Loss is part of life. As we progress along our path, we will inevitably lose those we love, respect, and admire. We may lose them to disease, advanced age, or perhaps our paths diverge, and it is no longer possible for us to walk together. Whatever the cause, the loss is painful and difficult. This week, once again, my bibbed-wearing husband experienced the loss of a man he admired and respected. As someone who loves him deeply, it is hard to have to watch him deal with this loss and not be able to make it better. However, there are no words to fill that void. There is no action to be taken to lessen the pain he is feeling. As someone who cares for him, I simply stay close, listen when he reminisces, and allow him to feel his grief without judgment.
In the course of our marriage, we have lost many we love, admire, and respect. We both lost our fathers less than a year apart. We have also lost those who we looked to for guidance once our dads passed away. There are situations where we could both benefit from the sound, stable, experienced advice of those we look up to. However, we find that as time moves on, those resources become more and more limited. As difficult as it is, we have to rely upon ourselves and trust our judgment to make the right decisions. Perhaps this is the divine plan. Perhaps through loss, we grow and become self-sufficient. Regardless of the purpose, loss is hard.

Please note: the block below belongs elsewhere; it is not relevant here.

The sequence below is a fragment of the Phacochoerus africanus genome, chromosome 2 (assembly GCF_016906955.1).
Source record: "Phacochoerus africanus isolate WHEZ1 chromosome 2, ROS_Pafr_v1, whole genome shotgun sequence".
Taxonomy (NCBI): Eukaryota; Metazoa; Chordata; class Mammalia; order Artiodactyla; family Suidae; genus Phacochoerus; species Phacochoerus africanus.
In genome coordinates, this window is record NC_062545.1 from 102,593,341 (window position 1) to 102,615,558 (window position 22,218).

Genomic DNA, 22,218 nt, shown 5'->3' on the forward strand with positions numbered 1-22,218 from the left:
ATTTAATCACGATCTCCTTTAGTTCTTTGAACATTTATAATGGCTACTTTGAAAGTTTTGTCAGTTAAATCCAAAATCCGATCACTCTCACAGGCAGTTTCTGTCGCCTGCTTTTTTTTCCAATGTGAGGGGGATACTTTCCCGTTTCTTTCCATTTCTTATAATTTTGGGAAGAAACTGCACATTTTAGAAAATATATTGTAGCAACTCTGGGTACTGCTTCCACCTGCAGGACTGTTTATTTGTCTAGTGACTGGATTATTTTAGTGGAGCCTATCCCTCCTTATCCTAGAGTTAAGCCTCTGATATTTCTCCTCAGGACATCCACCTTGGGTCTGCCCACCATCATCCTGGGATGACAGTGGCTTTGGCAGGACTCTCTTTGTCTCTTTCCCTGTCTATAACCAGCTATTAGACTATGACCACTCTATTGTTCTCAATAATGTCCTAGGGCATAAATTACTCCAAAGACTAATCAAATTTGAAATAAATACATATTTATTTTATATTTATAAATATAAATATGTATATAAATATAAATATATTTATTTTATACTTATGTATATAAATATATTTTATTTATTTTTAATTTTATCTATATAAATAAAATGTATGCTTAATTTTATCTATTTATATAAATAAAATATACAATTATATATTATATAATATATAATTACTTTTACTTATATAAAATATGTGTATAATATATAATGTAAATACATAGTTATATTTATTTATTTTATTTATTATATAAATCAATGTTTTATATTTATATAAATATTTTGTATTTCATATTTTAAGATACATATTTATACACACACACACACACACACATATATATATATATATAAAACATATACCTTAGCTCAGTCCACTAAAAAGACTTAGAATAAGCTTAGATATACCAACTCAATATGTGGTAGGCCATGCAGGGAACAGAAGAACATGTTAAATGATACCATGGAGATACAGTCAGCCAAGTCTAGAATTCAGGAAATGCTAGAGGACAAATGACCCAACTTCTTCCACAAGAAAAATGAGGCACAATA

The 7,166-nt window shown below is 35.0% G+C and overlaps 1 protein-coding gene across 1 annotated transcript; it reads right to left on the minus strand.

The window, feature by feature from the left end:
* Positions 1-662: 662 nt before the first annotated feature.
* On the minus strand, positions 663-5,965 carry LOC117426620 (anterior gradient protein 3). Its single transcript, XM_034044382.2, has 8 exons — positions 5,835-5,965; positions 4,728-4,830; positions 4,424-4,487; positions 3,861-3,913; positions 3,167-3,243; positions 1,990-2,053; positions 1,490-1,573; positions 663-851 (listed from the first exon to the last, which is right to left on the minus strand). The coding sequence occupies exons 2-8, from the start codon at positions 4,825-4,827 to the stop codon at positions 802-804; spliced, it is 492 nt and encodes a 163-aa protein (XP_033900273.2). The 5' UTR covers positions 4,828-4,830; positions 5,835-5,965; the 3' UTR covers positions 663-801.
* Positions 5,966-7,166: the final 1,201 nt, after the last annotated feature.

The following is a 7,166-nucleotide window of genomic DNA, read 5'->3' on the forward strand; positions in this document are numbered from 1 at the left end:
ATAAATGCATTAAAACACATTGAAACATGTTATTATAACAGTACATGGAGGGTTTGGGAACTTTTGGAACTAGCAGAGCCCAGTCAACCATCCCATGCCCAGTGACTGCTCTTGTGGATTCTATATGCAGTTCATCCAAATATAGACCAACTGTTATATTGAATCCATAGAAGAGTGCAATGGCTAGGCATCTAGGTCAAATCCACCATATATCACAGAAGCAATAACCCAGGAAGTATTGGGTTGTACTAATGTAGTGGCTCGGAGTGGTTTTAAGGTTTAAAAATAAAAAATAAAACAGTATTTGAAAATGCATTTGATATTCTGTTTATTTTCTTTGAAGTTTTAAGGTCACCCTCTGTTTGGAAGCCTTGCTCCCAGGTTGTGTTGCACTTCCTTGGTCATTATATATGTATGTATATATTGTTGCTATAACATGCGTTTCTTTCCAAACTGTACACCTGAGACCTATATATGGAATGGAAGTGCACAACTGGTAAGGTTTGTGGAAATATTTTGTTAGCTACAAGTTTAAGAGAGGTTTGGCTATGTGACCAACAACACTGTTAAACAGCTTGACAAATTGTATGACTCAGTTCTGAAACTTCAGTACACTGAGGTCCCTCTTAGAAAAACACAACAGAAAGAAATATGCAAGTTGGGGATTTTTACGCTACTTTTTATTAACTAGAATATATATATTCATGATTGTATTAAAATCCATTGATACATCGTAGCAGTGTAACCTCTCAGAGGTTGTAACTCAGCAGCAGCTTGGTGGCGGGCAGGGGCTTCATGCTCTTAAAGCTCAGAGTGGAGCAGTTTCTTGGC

As we move forward, all we can do is honor those we love and admire by honoring the lessons they taught us. Mimicking the behaviors that we admired, practicing the practices that made them admirable, and remembering and sharing their impact upon us and our lives is the greatest form of honor. Whether we were spectators in watching them build something from nothing, or they planted a seed in us by making us pick rocks, keeping equipment immaculate, playing hardball when it comes to what is wanted, or being humble enough still to wear Rustler jeans or shirts from tractor supply once they had made it, honoring and sharing those lessons with those who come after us is the greatest monument of all.
As always, dear reader, stay safe, stay smart, honor those you love and admire, and of course, keep washing your hands.